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Characterization of T cell epitopes in αs1-casein in cow's milk allergic, atopic and non-atopic children

Authors



Els van Hoffen, Department of Dermatology/Allergology, G02.124, UMC Utrecht, PO Box 85500, 3508 GA, Utrecht, The Netherlands.
E-mail: E.vanHoffen@umcutrecht.nl

Summary

Background One to two percent of infants suffer from IgE-mediated allergic reactions against cow's milk proteins. Most children develop clinical tolerance, but approximately 15% are still allergic by the age of 10 years. Little is known about the T cell epitopes in individual cow's milk protein in relation to allergy and tolerance.

Objective To identify T cell epitopes in αs1-casein, the most abundant milk protein, and to investigate T cell responses toward these epitopes in allergic, atopic and non-atopic children.

Methods Allergen-specific T cell lines (TCLs) were derived from peripheral blood mononuclear cells of 11 cow's milk allergic, nine atopic and nine non-atopic children. T cell responses were measured to αs1-casein and to overlapping peptides (18-mers), spanning the αs1-casein molecule. Proliferation was determined by incorporation of 3H-thymidine, and cytokine production (IL-10, IL-13 and IFN-γ) was measured by ELISA.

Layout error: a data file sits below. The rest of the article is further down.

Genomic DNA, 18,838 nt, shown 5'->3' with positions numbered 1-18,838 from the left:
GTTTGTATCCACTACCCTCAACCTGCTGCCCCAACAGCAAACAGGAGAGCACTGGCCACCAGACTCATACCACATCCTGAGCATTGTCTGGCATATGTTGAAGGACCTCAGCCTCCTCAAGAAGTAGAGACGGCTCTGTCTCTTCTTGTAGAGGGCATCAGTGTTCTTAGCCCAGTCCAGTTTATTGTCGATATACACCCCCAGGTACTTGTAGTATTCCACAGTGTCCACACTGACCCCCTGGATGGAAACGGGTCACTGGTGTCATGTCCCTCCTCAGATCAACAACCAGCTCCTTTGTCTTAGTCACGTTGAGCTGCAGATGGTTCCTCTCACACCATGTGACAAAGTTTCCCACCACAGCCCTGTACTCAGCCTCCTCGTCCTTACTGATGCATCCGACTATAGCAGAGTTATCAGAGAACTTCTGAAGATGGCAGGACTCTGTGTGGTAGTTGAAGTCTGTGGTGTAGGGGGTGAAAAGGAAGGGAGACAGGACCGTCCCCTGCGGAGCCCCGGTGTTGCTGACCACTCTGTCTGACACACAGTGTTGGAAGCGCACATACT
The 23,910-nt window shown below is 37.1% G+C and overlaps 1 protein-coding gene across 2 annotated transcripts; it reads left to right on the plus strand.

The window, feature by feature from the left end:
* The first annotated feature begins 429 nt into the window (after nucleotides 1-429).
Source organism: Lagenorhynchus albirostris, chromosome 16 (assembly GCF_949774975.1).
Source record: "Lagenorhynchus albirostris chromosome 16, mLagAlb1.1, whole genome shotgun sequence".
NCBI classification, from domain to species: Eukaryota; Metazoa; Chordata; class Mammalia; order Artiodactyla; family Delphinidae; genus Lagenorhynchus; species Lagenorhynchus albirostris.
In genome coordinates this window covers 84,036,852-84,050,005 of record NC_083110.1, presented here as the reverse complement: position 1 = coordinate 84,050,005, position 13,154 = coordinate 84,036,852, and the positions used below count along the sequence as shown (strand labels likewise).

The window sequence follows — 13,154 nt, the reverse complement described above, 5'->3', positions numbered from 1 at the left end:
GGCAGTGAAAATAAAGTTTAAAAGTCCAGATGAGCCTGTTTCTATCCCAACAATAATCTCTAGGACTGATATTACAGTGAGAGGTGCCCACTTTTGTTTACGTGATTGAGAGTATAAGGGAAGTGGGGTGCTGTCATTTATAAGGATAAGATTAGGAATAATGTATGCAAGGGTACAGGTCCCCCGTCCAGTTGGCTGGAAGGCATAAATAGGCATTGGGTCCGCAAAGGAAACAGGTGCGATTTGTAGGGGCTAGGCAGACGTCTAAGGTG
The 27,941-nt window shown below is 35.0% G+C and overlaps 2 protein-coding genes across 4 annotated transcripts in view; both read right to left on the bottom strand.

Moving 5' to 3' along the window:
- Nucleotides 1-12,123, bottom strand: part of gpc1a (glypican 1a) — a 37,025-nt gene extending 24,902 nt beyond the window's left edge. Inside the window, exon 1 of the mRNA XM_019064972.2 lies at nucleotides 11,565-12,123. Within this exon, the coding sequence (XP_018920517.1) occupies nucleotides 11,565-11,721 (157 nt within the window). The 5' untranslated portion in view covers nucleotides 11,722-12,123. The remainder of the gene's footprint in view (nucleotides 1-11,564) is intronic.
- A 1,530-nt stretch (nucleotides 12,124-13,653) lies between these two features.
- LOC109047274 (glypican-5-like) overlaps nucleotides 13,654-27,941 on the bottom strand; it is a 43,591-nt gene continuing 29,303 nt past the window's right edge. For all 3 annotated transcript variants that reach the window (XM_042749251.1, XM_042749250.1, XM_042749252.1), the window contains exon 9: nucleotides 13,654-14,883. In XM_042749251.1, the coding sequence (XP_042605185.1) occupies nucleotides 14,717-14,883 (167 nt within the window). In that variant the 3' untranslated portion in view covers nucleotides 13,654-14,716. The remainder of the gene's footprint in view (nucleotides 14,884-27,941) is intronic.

Results Four main regions (amino acid (AA) residues 43–66, 73–96, 91–114 and 127–180) in the αs1-casein molecule were immunogenic to T cells, among which the AA residues 133–156 spanned the immunodominant part. Only subtle differences were found in peptide recognition between the subject groups. Some of the peptides induced slightly Th1- or Th2-skewed cytokine responses. The increased levels of IL-10 in response to αs1-casein observed in TCLs from atopic children appeared not to be linked to recognition of specific IL-10-inducing epitopes.

Conclusions The immunodominant sequence in αs1-casein is spanned by AA residues 133–156. Tolerance towards αs1-casein in atopic children may be mediated by an overall induction of IL-10 and not by recognition of certain T cell epitopes. The identified T cell epitopes in children with cow's milk allergy may be useful targets in developing peptide immunotherapy.

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